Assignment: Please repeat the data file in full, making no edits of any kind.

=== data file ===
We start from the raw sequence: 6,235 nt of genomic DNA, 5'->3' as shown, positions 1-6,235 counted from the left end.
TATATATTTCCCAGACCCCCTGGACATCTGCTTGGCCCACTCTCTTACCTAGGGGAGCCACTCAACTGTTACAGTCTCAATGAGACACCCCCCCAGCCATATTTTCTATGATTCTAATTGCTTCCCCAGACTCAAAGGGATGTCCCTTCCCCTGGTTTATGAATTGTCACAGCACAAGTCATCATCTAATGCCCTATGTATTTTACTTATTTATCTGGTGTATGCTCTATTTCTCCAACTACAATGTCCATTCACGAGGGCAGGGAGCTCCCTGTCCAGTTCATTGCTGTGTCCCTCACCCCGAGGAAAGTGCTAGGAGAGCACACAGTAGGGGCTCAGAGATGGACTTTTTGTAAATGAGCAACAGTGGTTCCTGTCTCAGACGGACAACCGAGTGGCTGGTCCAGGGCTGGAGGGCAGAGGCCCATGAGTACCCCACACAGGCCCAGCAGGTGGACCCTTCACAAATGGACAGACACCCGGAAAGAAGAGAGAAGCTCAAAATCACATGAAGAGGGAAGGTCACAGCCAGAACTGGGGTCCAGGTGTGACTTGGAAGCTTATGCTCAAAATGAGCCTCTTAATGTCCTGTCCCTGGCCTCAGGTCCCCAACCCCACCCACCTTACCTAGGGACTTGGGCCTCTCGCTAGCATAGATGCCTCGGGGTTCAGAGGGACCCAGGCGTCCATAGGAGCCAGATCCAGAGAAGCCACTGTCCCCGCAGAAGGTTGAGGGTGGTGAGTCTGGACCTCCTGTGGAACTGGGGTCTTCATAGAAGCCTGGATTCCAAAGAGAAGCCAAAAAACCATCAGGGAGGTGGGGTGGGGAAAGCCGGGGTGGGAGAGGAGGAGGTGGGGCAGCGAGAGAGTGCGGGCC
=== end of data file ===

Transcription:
We start from the raw sequence: 6,235 nt of genomic DNA, 5'->3' as shown, positions 1-6,235 counted from the left end.
TATATATTTCCCAGACCCCCTGGACATCTGCTTGGCCCACTCTCTTACCTAGGGGAGCCACTCAACTGTTACAGTCTCAATGAGACACCCCCCCAGCCATATTTTCTATGATTCTAATTGCTTCCCCAGACTCAAAGGGATGTCCCTTCCCCTGGTTTATGAATTGTCACAGCACAAGTCATCATCTAATGCCCTATGTATTTTACTTATTTATCTGGTGTATGCTCTATTTCTCCAACTACAATGTCCATTCACGAGGGCAGGGAGCTCCCTGTCCAGTTCATTGCTGTGTCCCTCACCCCGAGGAAAGTGCTAGGAGAGCACACAGTAGGGGCTCAGAGATGGACTTTTTGTAAATGAGCAACAGTGGTTCCTGTCTCAGACGGACAACCGAGTGGCTGGTCCAGGGCTGGAGGGCAGAGGCCCATGAGTACCCCACACAGGCCCAGCAGGTGGACCCTTCACAAATGGACAGACACCCGGAAAGAAGAGAGAAGCTCAAAATCACATGAAGAGGGAAGGTCACAGCCAGAACTGGGGTCCAGGTGTGACTTGGAAGCTTATGCTCAAAATGAGCCTCTTAATGTCCTGTCCCTGGCCTCAGGTCCCCAACCCCACCCACCTTACCTAGGGACTTGGGCCTCTCGCTAGCATAGATGCCTCGGGGTTCAGAGGGACCCAGGCGTCCATAGGAGCCAGATCCAGAGAAGCCACTGTCCCCGCAGAAGGTTGAGGGTGGTGAGTCTGGACCTCCTGTGGAACTGGGGTCTTCATAGAAGCCTGGATTCCAAAGAGAAGCCAAAAAACCATCAGGGAGGTGGGGTGGGGAAAGCCGGGGTGGGAGAGGAGGAGGTGGGGCAGCGAGAGAGTGCGGGCC